Lynn Vincent

Lynn is a senior writer for WORLD Magazine and the best-selling author of 10 non-fiction books.

U.S. Navy via AP

Surviving the Indianapolis tragedy

Books | Book excerpt: Disaster, death, and prayers for deliverance in the Second World War’s Pacific theater
by Lynn Vincent & Sara Vladic
Posted 7/05/18, 09:23 am

Two Japanese torpedoes sank the USS Indianapolis on July 30, 1945. Some 300 sailors died right away. Nearly 900 made it into the water alive, but only 316 survived until rescued four to five days later. U.S. Navy vet and former WORLD Features Editor Lynn Vincent is now a best-selling author, and July 10 is publication day for her new book, Indianapolis, co-authored with award-winning filmmaker Sara Vladic. Here’s an excerpt from the book that shows how faith in God helped some to survive—although other believers perished.

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U.S. Navy via AP

God and the ‘Indianapolis’

History | Faith kept alive many of the sailors of a disaster-stricken ship in the closing days of World War II
by Lynn Vincent
Posted 10/19/17, 09:13 pm

Nov. 11, the date on the cover of this issue, is a day to remember veterans. Almost 900 died in the 1945 wreck of the USS Indianapolis, the worst naval sea disaster in American history, but 317 survived. Here are stories based on new interviews with some of them.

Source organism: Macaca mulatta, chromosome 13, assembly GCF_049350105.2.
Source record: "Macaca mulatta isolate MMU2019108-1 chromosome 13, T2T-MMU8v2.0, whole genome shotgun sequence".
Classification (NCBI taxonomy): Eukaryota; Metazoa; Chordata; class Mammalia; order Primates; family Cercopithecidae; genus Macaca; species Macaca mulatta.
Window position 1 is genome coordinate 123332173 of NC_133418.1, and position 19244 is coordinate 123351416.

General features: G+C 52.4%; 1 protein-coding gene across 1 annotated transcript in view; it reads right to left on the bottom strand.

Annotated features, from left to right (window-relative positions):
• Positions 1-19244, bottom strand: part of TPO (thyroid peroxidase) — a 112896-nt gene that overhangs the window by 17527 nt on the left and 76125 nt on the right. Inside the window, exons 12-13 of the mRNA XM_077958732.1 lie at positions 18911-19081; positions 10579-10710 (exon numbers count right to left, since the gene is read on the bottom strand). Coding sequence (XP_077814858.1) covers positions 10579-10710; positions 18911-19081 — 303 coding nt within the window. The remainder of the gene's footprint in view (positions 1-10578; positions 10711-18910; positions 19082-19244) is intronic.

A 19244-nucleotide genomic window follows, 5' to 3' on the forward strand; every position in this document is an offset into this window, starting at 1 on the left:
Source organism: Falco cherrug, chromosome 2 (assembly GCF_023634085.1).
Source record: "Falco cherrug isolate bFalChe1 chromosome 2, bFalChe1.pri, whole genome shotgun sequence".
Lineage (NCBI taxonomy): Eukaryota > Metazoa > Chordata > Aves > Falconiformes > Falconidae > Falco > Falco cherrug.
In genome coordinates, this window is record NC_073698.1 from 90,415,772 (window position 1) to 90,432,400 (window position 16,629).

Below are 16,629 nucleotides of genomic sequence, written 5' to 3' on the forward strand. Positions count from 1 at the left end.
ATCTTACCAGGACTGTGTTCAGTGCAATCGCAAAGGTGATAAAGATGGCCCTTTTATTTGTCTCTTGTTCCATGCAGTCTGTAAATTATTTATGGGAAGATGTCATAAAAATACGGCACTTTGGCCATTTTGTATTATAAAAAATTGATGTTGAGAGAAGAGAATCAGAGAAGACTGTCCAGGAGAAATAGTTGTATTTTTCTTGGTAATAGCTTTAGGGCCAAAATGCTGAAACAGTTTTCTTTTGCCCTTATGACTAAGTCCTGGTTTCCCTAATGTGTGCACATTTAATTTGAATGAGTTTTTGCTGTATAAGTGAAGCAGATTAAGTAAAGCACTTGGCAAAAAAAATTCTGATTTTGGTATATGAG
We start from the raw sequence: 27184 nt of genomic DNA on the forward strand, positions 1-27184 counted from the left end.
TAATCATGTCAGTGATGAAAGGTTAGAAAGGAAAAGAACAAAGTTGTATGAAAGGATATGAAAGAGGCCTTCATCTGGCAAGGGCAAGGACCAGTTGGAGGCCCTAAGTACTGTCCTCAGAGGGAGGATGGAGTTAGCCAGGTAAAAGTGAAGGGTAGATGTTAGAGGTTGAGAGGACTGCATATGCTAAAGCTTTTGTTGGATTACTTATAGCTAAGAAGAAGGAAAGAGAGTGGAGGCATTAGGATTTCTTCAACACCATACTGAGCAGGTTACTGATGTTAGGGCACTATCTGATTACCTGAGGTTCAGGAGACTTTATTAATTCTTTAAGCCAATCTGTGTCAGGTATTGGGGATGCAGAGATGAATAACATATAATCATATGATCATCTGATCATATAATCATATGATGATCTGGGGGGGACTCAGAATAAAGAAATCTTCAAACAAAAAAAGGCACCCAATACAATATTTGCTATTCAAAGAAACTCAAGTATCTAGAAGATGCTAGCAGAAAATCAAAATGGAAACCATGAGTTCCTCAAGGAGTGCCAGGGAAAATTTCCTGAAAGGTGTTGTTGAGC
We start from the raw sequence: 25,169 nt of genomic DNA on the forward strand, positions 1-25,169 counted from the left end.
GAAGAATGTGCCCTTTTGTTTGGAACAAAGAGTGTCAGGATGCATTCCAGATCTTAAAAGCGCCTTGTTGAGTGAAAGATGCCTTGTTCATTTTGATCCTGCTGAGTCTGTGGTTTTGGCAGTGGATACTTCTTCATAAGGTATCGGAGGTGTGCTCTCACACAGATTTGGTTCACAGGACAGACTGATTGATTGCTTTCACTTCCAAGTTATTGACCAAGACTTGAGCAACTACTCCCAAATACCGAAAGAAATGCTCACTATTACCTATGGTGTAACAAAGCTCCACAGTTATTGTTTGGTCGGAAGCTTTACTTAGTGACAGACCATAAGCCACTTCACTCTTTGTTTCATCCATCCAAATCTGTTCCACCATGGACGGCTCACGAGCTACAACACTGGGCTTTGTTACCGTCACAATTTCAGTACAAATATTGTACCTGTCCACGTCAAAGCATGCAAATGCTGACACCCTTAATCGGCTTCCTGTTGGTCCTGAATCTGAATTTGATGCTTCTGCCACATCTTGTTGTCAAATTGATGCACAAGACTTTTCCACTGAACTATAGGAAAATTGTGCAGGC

Peering into the churning, oil-slicked sea far below him, Marine Cpl. Edgar Harrell clung to the port rail of the sinking ship and faced his own death. It was 12 minutes after midnight on July 30, 1945, and the Navy cruiser, USS Indianapolis, was dead center in the Philippine Sea.

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Warfare vs. ‘lawfare’

Criminal Justice | In today’s wars, American troops face not one enemy, but three: jihadists, infiltrators, and lawyers
by Lynn Vincent
Posted 5/11/17, 02:41 pm

When Renee Myers picks up her Bible, she can still see crescent-shaped scars in the leather. They are fingernail marks, dug into the chocolate-brown binding in 2011. That was the year Myers sat in a military courtroom, gripping the Scriptures tight as she watched her son court-martialed and sent to the military prison at Fort Leavenworth for life.

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